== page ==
Jeanie Marklin says she did not crack a smile until Christmas during her first year teaching high school English in North Carolina. And, she certainly didn’t crack a joke.
Convinced that a few laughs could have improved her teaching, the Wake Forest University graduate student conducted a study of how English teachers use humor in the classroom.
“I’m interested in making the classroom more inviting,” says Marklin. Using humor in the right ways can help, she says.
Marklin, who will earn a master’s degree in education in August, observed six North Carolina high school English teachers to find out how they used humor in the classroom. The teachers were not aware of what she was evaluating until after she had observed each class eight times, carefully noting any use of humor by each teacher.
Funny anecdotes got the most laughs from students, said Marklin, who taught for four years before entering graduate school. And, they seemed the most effective form of humor to help teachers establish rapport with students.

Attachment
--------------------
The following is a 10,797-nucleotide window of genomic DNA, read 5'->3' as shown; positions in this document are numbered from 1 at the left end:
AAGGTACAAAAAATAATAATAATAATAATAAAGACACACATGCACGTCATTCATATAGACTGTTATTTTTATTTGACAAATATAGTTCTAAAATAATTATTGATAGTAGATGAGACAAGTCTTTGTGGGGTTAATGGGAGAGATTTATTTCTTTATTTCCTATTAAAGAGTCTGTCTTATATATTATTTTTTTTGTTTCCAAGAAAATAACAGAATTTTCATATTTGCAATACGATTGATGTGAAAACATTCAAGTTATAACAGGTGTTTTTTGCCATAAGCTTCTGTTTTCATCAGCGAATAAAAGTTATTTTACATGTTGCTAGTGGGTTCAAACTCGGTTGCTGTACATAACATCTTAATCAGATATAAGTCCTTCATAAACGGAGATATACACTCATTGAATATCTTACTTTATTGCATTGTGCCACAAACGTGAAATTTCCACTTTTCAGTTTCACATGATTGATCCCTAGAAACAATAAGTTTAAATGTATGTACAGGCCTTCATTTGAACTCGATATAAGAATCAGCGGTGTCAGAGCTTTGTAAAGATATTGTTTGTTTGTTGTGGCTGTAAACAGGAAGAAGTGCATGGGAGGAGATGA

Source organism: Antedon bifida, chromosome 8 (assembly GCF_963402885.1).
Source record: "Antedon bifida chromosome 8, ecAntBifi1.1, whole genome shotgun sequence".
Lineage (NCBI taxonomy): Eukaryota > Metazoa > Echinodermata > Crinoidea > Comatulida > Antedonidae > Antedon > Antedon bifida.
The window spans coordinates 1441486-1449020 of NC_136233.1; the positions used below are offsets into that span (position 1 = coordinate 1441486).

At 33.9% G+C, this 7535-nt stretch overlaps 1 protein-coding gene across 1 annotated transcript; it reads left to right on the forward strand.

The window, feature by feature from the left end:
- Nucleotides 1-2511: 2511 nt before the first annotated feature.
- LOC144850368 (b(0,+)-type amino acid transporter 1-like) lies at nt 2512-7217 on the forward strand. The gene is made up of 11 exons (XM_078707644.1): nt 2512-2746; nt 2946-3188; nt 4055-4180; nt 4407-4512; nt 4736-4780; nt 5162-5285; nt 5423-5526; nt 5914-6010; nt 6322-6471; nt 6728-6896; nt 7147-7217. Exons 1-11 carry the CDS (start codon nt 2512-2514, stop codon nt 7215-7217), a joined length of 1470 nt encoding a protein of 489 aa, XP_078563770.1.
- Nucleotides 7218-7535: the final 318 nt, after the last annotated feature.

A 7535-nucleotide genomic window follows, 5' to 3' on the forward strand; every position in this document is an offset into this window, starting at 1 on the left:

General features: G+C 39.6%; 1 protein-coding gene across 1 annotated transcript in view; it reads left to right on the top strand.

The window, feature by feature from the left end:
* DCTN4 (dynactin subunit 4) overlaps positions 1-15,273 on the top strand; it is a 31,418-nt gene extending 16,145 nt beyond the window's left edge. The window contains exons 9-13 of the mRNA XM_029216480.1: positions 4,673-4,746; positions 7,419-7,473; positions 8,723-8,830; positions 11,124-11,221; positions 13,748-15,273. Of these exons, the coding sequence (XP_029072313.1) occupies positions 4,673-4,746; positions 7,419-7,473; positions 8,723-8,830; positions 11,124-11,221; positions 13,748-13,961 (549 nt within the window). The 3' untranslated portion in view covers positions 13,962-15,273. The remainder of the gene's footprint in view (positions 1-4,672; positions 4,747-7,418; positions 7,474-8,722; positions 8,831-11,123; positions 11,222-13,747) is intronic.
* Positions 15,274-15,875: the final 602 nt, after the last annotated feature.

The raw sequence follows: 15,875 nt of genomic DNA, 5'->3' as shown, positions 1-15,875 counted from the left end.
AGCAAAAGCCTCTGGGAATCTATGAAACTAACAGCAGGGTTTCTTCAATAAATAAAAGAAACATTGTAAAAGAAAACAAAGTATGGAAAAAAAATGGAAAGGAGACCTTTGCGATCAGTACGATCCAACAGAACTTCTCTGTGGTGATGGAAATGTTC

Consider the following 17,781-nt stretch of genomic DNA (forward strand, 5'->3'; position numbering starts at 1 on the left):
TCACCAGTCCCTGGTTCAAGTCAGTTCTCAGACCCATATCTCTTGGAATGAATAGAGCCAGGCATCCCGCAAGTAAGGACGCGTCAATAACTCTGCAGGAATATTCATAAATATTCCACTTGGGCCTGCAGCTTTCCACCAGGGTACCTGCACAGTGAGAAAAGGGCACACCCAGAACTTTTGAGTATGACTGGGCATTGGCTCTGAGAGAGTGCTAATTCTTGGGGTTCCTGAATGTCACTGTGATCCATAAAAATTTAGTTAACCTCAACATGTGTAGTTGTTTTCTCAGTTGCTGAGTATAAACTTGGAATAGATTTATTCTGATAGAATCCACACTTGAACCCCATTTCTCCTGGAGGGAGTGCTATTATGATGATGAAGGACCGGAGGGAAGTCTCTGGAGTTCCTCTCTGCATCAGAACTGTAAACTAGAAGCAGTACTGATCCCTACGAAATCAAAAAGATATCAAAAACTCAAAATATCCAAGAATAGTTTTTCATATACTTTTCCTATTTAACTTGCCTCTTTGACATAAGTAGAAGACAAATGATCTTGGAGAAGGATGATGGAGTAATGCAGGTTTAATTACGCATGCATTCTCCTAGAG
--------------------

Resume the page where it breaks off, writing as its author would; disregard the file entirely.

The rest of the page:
She also looked at other forms of humor, including puns, self-deprecating comments, and sarcasm/wit.
Some teachers effectively used sarcasm or wit as a disciplinary tool. Poking fun
in a light-hearted way sometimes helped teachers avoid the need for taking other disciplinary action. But, teachers can go overboard. One teacher verbally attacked some students in the name of ‘wit,” Marklin said.
“She wasn’t funny and the kids were obviously offended,” she said.
Most puns, although the teachers often thought they were funny, made the students groan, she said.
When Marklin completed her observations, she asked the teachers to assess how often they used humor and what types of humor they used.
“There was a significant discrepancy between the teachers’ perceptions of the various forms of humor being used in the classroom and the humor they actually used,” she said. Most of the teachers in the study felt they used lighter forms of humor such as puns and anecdotes most frequently, Marklin said. But, they actually used wit and sarcasm twice as often as what she calls the “lighter” forms of humor.
Marklin also found that teachers thought they used humor more often then they actually did.
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